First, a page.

14. Actually, no, they aren't hiding anything, otherwise they wouldn't publish a support article within their own knowledgebase that comes up whenever a user searches for assistance with billing, licensing and subscription support that points them right to Cleverbridge (as well as 2checkout, Malwarebytes other ecommerce partner) so that they may cancel their auto-renewal. Since Malwarebytes does not handle sales of licenses directly, nor do they handle the processing of auto-renewals or payments themselves, they make certain that you are directed to the correct organization for handling your subscription and cancelling if you wish (otherwise they wouldn't publish contact info for Cleverbridge and 2checkout as they did). It has to go through them because that is who is billing your account when the time for renewal comes up, so they need to make sure that they get you in touch with the correct vendor for doing so (which again, could be either Cleverbridge or 2checkout, and in the past, Avangate, one of their former ecommerce partners). Malwarebytes is in the business of making anti-malware software, not managing an ecommerce business which is why they use third parties who specialize in doing so and leave it to them, and they aren't in the business of trying to scam anyone either, which is why the provide public information on who to contact when you need to cancel your subscription. If you are not happy with Malwarebytes, they don't want you to continue paying for it. They do not want money that they have not earned, so if you are unhappy with Malwarebytes for any reason, you are welcome to cancel your subscription to discontinue it, however if you do have any constructive feedback on how Malwarebytes could be made better, they would be grateful because they are always seeking to provide better products and services, however that too is up to you and you may do as you wish.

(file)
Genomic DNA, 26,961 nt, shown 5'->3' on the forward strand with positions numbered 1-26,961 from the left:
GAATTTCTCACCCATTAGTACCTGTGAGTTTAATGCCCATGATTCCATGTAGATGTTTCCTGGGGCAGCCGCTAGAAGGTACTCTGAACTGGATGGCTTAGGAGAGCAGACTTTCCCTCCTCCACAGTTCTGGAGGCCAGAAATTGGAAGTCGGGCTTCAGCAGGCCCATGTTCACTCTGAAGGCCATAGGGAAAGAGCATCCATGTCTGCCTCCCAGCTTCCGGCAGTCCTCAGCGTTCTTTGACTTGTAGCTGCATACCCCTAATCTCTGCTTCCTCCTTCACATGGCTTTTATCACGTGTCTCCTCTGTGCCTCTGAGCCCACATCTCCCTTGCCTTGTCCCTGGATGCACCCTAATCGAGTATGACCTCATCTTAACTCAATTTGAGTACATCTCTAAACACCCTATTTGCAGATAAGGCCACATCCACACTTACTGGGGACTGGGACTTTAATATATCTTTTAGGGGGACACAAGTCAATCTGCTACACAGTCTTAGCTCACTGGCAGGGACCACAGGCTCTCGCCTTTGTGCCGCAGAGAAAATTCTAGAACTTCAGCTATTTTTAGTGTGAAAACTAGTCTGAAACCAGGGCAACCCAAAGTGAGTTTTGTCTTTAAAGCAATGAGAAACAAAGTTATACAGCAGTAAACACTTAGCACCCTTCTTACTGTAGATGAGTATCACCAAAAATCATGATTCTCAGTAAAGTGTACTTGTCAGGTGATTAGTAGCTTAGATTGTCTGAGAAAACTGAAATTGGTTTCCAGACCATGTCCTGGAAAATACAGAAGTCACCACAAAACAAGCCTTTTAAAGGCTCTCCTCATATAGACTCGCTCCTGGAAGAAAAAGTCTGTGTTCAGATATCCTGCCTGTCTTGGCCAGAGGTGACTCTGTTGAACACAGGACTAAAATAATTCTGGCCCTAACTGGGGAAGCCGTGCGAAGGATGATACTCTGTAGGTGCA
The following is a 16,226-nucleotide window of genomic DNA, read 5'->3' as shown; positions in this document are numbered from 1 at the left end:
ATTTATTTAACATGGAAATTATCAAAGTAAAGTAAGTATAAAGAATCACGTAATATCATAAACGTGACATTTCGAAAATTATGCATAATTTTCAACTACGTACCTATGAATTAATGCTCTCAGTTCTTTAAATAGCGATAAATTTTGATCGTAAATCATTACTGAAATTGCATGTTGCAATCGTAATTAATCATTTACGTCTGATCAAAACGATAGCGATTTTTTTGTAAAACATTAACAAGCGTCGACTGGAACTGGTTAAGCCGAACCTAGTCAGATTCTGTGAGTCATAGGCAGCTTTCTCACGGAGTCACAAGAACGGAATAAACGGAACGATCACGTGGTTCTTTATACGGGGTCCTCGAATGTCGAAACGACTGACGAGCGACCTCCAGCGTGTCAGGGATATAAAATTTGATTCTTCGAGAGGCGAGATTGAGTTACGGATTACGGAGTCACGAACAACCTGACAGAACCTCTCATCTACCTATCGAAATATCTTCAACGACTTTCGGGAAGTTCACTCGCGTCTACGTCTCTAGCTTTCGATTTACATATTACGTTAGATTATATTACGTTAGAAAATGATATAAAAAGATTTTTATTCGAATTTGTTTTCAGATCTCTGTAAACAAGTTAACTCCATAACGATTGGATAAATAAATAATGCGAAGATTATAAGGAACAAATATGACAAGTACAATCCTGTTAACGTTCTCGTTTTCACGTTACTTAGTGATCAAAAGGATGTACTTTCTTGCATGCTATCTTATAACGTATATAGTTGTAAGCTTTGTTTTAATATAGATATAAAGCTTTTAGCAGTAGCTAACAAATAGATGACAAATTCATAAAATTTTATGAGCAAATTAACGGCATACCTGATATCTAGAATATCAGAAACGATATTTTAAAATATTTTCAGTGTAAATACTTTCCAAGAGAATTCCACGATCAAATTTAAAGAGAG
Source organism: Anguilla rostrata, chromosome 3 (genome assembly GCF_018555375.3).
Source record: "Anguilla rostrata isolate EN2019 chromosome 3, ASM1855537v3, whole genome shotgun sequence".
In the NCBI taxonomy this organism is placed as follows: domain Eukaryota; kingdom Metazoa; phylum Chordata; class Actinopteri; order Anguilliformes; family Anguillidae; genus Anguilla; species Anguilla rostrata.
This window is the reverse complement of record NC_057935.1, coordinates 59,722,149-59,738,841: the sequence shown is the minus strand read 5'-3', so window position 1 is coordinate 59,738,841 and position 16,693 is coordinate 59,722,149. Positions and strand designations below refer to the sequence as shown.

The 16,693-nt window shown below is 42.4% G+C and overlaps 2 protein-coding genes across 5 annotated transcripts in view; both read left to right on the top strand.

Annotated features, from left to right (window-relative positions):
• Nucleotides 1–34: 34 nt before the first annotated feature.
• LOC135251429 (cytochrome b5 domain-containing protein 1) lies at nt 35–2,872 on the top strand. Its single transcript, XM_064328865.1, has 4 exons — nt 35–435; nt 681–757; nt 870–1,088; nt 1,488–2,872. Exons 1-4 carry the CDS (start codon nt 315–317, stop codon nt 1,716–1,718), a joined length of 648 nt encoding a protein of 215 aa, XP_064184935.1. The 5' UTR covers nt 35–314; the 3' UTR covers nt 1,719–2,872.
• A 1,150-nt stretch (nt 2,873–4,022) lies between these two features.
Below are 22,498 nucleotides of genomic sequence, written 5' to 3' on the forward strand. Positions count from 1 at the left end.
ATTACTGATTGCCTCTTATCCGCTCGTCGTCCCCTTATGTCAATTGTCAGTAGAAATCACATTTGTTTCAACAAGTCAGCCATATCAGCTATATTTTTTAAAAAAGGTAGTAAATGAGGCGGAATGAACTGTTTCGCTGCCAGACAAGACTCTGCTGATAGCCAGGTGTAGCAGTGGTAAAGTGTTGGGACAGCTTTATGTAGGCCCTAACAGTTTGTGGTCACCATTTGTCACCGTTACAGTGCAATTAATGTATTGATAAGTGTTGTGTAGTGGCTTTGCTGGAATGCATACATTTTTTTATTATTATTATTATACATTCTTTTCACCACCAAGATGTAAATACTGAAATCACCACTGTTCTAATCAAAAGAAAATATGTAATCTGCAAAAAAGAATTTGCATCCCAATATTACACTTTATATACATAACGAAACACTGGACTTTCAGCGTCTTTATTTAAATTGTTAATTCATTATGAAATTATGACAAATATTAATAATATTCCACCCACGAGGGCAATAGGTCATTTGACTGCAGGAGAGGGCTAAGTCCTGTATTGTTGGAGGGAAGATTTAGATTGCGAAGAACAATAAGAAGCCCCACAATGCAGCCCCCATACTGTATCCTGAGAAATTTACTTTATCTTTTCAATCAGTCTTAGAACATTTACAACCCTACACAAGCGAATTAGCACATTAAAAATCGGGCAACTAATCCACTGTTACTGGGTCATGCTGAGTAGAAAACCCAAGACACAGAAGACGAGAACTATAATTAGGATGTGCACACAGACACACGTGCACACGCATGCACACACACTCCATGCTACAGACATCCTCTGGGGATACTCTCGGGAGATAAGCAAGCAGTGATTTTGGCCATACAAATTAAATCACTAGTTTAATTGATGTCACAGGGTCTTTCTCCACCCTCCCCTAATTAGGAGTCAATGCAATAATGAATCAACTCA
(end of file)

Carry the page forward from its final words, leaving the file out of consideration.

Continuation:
15. Thanks for letting us know. I believe that this is a known issue that is being worked on by the Developers. In the meantime until they get the issue corrected you may install the Malwarebytes browser extension beta which will shield your browser from malicious sites the same as the Web Protection component does, but also adds additional capabilities to behaviorally block several types of malicious sites without relying on them being in the Malwarebytes block database (the Web Protection component has no behavior based blocking capabilities, it only uses databases of known malicious sites and servers) and the extension also blocks other categories not targeted by the Web Protection component, including many ads as well as tracking servers to guard your privacy. The only downside is that it only protects your browser, while the Web Protection component performs blocking for the entire system (much like a web filter in a firewall would), however since most web threats are launched from malicious sites that get in through the web browser, it still ensures that the most critical component of the system is protected. Currently the extension works with Chrome and other Chromium based browsers (such as Chromium and SRWare Iron) as well as Mozilla Firefox. You will find links to the extensions below as well as in my signature: Chrome Firefox Once the issue with the Web Protection component is resolved, you may still keep the browser extension installed for use if you wish as it is fully compatible with the Web Protection component in Malwarebytes and complements it quite well.